One confirmed dead and thousands in need of supplies as Tonga's northern islands hit hard.
At least one person has been killed in a cyclone that has ravaged parts of Tonga.
Aid organisations were last night rushing to get supplies to thousands of people affected in the worst-hit group of islands, Ha'apai.
The Tonga Red Cross yesterday confirmed a woman had died in Lifuka, a small island in the Ha'apai group north of the main island, Tongatapu.
Red Cross secretary-general Sione Taumoefolau said the woman, understood to be elderly, had been killed on Saturday when the eye of Cyclone Ian passed through the region.
"I have no idea how she has died, but we know there have been so many houses that have fallen and damaged. She is the only casualty we know [of] at this time."
Mr Taumoefolau said the Red Cross could not contact anyone in Ha'apai as communication lines were down.
The Matangi Tonga website named the woman killed in the cyclone as mother of three Kalolaine Loketi.
The 51-year-old diabetic lost a lot of blood when a piece of tin roof cut her leg.
Her husband Sikotilani put her in a wheelbarrow to take her to hospital but he went to the wrong place and it was too late to save her by the time they got to hospital.
They had been visiting Ha'apai for a holiday with family, the website said.
The main goal was getting supplies there, where up to 70 per cent of the region has been flattened. Many people had been left without homes and power for almost two days.
"That's the main concern for us now. We just need to get up there to help."
Cyclone Ian was listed as a category 4 system late on Friday and quickly turned into a category 5 cyclone - the most severe - on Saturday.
It racked up winds with an average of 200km/h and heavy rains, but left the nation's main island, Tongatapu, mostly unscathed.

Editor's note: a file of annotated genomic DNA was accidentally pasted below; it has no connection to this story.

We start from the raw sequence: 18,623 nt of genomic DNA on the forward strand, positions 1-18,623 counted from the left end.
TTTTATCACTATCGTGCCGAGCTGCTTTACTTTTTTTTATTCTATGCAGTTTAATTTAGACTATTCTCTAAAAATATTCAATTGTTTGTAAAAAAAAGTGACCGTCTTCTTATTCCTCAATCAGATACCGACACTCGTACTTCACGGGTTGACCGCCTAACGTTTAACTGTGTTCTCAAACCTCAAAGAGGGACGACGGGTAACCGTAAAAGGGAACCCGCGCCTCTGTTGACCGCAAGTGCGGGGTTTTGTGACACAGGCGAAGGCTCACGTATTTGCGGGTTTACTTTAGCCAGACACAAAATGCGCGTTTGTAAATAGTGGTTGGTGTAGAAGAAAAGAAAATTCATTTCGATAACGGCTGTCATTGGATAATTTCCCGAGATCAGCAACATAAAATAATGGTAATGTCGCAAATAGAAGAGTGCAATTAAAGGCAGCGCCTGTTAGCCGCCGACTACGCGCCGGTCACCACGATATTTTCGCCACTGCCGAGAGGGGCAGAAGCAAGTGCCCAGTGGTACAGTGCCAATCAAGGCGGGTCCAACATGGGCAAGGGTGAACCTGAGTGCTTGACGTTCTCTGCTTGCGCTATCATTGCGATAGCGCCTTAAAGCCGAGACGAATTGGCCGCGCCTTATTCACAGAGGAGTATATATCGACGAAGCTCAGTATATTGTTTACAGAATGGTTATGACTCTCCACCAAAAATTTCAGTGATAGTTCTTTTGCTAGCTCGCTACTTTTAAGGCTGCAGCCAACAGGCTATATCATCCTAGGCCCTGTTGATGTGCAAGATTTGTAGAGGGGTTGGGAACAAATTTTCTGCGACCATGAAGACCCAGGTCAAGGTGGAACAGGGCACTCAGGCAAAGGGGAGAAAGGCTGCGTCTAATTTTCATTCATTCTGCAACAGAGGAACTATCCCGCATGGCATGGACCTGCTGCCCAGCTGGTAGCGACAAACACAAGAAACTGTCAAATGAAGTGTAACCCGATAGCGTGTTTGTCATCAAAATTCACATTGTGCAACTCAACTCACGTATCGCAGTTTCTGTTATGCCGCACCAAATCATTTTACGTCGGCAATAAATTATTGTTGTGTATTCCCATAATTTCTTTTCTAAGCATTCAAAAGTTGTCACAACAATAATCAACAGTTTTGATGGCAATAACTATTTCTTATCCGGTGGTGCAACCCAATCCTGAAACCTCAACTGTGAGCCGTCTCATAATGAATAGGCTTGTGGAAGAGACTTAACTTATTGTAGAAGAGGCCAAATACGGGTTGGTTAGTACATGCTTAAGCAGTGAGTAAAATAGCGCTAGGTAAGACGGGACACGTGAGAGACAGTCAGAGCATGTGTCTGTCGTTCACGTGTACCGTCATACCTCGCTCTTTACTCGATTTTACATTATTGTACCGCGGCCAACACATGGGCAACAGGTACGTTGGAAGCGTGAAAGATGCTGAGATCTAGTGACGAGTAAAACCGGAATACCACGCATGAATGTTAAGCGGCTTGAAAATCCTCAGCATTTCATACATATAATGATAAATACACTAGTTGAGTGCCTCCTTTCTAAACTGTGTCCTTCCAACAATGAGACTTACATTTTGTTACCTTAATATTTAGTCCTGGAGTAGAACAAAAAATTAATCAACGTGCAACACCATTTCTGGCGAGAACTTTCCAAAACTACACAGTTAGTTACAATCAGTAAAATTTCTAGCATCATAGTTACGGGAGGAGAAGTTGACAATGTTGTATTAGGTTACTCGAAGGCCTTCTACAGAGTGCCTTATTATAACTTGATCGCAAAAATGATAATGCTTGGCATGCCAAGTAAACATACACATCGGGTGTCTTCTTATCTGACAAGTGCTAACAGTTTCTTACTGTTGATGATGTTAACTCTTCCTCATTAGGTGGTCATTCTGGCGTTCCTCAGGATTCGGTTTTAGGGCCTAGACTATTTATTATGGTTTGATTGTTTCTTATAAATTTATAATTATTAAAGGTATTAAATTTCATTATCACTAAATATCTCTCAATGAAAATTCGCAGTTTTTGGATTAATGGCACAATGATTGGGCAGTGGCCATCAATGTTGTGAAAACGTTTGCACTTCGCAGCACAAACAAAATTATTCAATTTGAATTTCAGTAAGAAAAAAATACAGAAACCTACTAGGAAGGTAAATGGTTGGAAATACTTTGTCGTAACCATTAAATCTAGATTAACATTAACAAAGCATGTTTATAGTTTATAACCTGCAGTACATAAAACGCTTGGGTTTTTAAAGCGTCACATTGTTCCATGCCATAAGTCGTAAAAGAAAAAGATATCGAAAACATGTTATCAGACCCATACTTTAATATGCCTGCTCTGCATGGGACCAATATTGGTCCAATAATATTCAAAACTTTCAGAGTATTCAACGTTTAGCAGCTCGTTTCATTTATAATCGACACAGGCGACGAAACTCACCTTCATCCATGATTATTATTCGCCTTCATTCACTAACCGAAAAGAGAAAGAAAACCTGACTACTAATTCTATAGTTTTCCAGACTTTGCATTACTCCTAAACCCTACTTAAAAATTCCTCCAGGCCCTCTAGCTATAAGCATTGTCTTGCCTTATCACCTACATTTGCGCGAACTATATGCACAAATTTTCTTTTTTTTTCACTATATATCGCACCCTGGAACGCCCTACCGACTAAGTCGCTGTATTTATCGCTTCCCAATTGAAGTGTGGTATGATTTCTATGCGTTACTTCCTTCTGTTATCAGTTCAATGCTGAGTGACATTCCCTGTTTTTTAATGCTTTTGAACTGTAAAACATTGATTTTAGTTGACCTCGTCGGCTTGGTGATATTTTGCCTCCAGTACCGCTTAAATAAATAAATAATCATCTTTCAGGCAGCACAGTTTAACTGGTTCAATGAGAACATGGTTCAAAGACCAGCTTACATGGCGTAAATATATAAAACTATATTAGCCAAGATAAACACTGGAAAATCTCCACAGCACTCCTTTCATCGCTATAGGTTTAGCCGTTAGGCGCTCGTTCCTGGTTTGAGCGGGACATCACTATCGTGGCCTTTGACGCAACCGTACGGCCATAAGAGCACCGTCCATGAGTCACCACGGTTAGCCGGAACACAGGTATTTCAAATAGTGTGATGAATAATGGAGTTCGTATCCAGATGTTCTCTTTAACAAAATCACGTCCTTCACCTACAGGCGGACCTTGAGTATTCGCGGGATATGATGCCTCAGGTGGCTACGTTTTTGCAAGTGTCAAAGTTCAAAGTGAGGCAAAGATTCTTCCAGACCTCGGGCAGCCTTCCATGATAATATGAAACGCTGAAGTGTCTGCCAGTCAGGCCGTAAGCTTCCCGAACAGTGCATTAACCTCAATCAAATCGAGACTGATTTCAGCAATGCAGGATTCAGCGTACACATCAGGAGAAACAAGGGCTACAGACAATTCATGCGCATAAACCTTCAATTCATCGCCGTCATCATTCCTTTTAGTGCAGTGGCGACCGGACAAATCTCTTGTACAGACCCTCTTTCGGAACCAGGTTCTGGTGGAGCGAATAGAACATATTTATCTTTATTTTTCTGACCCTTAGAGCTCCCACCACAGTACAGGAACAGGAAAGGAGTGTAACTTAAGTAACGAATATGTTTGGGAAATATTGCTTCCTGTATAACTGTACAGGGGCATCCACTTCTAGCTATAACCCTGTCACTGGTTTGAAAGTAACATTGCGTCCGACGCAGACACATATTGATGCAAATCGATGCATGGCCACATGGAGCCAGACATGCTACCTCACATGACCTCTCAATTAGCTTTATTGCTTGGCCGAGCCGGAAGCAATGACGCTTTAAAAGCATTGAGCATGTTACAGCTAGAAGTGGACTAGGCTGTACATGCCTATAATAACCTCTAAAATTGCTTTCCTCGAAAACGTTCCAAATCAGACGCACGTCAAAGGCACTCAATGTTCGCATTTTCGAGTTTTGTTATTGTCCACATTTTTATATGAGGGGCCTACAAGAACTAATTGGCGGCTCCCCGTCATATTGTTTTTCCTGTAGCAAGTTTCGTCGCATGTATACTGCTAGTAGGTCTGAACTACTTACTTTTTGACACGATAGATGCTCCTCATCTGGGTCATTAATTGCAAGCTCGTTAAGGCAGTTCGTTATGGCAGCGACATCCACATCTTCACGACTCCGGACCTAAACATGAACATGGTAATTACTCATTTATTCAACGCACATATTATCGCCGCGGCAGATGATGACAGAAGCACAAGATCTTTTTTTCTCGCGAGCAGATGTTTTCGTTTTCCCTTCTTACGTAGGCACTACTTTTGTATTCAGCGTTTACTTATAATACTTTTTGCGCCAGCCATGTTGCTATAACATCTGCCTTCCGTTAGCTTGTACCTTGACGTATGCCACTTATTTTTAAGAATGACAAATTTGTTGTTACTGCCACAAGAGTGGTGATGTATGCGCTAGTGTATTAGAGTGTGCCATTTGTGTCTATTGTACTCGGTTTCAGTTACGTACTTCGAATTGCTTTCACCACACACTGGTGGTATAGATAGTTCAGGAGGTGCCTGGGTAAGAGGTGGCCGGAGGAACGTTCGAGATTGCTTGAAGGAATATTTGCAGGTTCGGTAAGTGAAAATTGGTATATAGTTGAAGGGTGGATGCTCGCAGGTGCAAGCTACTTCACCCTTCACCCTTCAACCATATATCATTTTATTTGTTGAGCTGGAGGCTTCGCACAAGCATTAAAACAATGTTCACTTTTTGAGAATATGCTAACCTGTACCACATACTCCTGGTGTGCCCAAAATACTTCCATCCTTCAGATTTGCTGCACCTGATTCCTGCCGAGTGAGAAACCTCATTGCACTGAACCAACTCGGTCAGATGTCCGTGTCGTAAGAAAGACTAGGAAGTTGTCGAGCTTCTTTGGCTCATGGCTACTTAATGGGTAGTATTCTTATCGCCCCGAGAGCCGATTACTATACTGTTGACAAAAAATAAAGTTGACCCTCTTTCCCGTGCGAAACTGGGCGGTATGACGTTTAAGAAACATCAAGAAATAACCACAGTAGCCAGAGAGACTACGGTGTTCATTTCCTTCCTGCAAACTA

Tonga's northern islands of Vava'u and Ha'apai saw most of the cyclone's fury, with the latter taking a particularly big hit.
The New Zealand Government has made $50,000 available for aid and an RNZAF Orion was sent to Tonga early yesterday.
Oxfam and Caritas have made up supplies and staff will travel to Ha'apai in the next few days.
Digicel Tonga staff were on board one of the first flights to leave for Ha'apai early yesterday evening, aiming to get generators working and communication lines open. Chief executive Jack Bourke said they were taking 3000kg of supplies.
"We've got food, water, blankets, tarps and generators," he said. "The power has been off for more than a day and we just can't wait to get up there to help these people."
He said many Tongans overseas, particularly in New Zealand, had been trying to get in touch with family members in Ha'apai for several days but to no avail.
Tongans in New Zealand have rallied in support after news of widespread damage in Ha'apai.
Church services were significantly more poignant yesterday as prayers were said for those badly affected in the motherland.